Announcing the GeneanetForGramps plugin

I’m a happy user of Gramps, since the confinement started in France back
in March 2020. I had received since the death of my father a lot of documents that described my family, and I had also some holes in my understanding of some branches. I wanted to keep all these information easily on my computer, instead of on multiple unrelated sheets of paper. After looking at what was available, I decided to invest more time on Gramps and it turned out it was a perfect fit for my needs (well in fact it should be perfect for a lot of amator genealogists considering the high number of features it provides): ability to keep family trees and visualize them in multiple nice ways, ability to also store people images, as well as official acts related to their life, their profession, address and much more again.

The nice stuff for me was that Gramps is written in python, so could help me enrich my understanding of the language I’m practicing since 3 years now (even if I still prefer perl ;-))

And when you are looking for information around family members, you often find good details on Geneanet. It allows the sharing of numerous family trees published by many people, among them you’ll find some common ancestors ! And once you’ve found one, you can see the full tree going up, and you start copying information from it, to enrich your own tree. Of course *real* genealogists do not do that as they want to check with acts that this is indeed true, but I just have one life, and as with FLOSS, I like to rely on work done by others and just do new stuff to improve the global knowledge.

But it’s soon very painful to copy from Geneanet data that have been entered by others, because it takes time, it’s error prone, and a machine could do that instead no ? Well, Gramps has no way to do it, nor did I find anything related to exporting data from Geneanet. So python to the rescue 😉

I started by writing a script to extract data from Geneanet, using the lxml module which is very helpful to detect the tags that are in the Geneanet page and thus gather the information I needed to store that in a python object. Then, using the Gramps python module you can find whether the person already exists in the database and either include him or her if not, or modify (or not) the attributes if he or she was there. Then you add recursivity for ancestors to parse the tree, then you add recursivity for descendants to complete the tree, and then you add spouses support to cover it all. It took me a bit of time to make that work, but by june I had a good working setup. I was able to import in my test DB lots of people in one run, from the command line interface. Not everything was done, but as we were free tomove again, I used more to time to attend shows, exhibitions, visit museum, enjoy concerts again…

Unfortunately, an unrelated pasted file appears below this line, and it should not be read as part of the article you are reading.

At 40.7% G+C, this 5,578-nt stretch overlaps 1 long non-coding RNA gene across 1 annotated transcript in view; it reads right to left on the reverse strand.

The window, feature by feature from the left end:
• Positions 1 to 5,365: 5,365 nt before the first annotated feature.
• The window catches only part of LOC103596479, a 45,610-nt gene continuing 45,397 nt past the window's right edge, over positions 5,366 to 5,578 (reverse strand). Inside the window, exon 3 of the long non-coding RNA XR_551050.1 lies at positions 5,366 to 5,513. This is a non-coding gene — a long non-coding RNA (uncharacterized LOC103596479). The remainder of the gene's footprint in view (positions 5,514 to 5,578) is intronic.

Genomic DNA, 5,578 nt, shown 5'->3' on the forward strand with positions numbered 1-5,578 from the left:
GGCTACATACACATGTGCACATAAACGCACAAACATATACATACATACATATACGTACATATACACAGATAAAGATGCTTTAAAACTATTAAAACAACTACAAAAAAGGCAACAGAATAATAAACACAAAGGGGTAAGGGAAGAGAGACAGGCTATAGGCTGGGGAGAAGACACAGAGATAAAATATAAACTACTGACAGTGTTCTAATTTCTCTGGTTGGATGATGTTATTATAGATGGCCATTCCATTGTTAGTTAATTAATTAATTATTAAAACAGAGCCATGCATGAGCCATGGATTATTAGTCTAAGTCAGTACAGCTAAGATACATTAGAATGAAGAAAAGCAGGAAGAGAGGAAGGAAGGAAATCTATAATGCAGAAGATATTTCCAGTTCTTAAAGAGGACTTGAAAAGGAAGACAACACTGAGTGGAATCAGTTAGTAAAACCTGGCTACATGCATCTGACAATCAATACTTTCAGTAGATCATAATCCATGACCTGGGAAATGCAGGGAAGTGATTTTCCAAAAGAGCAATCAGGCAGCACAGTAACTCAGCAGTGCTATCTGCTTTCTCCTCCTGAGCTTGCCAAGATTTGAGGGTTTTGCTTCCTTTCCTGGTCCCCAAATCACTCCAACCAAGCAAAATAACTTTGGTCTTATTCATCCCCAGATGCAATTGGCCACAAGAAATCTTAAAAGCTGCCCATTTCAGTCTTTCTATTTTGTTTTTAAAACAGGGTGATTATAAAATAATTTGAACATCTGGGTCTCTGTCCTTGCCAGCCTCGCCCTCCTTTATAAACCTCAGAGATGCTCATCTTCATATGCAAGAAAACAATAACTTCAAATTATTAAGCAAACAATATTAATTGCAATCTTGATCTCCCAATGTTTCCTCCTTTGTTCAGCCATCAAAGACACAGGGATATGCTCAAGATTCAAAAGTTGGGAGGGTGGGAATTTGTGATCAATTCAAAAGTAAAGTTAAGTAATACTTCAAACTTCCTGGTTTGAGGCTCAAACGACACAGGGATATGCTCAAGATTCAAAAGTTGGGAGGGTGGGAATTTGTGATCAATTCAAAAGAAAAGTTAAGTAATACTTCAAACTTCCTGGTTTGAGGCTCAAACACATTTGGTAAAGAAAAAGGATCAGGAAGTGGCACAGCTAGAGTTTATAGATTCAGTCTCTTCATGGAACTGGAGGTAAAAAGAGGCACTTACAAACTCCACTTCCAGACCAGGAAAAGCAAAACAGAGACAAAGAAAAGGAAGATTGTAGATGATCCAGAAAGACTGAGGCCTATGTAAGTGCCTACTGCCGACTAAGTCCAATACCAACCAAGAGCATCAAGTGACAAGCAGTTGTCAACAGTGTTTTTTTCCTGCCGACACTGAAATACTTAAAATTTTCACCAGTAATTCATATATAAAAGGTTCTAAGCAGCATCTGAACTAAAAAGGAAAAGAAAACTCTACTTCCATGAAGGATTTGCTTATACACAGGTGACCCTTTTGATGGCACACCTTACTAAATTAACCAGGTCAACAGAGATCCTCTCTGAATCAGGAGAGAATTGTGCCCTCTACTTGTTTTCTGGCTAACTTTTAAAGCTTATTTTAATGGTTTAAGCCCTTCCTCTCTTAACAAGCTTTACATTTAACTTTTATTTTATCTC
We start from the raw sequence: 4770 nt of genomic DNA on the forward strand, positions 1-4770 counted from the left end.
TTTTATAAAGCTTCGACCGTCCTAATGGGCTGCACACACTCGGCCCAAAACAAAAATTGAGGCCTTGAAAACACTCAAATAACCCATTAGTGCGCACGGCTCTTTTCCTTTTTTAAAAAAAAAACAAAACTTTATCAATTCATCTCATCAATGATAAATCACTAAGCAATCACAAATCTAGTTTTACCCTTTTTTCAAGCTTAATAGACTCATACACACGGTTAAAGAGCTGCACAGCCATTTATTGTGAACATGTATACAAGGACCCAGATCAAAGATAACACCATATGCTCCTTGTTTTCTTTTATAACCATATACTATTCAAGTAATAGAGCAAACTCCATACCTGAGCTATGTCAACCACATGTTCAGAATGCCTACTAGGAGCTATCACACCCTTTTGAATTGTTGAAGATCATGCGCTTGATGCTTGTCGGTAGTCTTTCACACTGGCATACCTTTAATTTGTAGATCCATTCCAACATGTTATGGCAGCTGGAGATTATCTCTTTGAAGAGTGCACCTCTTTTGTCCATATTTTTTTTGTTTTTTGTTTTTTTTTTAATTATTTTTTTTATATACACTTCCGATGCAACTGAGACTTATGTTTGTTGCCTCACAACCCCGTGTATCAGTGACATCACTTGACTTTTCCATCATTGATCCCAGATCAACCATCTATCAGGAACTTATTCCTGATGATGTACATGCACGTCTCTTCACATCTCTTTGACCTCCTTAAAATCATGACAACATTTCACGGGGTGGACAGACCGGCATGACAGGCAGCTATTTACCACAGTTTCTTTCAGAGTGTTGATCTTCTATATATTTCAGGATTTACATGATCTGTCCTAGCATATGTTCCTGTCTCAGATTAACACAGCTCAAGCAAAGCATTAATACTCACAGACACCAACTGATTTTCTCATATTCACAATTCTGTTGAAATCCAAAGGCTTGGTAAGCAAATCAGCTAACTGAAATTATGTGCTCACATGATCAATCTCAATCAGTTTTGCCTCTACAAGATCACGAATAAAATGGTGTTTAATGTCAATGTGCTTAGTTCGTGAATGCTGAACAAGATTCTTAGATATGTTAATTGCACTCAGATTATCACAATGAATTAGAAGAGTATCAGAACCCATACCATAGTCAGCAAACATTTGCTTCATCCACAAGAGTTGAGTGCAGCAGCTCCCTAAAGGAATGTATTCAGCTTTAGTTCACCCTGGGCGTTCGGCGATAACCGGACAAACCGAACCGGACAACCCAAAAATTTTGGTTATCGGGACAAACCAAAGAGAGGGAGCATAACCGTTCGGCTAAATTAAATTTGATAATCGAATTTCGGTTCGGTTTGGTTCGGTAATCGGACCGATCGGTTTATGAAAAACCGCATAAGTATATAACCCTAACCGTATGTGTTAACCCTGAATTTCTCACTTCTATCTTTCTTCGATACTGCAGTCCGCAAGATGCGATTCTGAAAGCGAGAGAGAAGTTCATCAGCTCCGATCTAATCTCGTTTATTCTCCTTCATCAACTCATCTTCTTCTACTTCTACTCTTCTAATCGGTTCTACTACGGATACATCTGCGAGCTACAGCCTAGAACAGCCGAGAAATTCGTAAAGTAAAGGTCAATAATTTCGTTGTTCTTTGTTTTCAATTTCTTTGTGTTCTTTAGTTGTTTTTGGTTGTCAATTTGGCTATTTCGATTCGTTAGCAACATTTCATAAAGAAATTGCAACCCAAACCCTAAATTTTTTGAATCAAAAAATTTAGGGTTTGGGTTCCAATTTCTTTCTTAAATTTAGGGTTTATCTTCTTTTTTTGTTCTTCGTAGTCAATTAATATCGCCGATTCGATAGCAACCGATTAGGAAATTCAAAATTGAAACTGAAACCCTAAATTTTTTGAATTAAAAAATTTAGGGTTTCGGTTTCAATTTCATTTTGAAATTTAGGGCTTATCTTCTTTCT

But as we were confined again in october, it was time to start thinking about the graphical interface, because at the end, I want to make it easy for my wife (and myself) to make such imports. Took me a bit of time to figure out which example was the closest to my case, in order to get inspiration from it, especially for the various parameters I wanted to make available. And this is now done and working as shown with this screenshot:

GeneanetForGramps plugin interface

Up to that point, I was still using the french web pages for Geneanet, but of course, if you want to make your plugin used world wide, you have to deal with internationalization. So that was the last step, replacing all hardcoded chains in the program by call to gettext and to translate stuff. Of course, it’s a bit mre difficult when you do string detection in pages, but it turned out that the code was clean enough to make it painless. And voilà ! I now have a working plugin that I try to integrate to the upstream project (see my pull requests). Hopefully it will be seen as useful and validated soon. Meanwhile you can integrate it yourself in your Gramps instance by downloading it from my Github repository as it’s AGPLv3.

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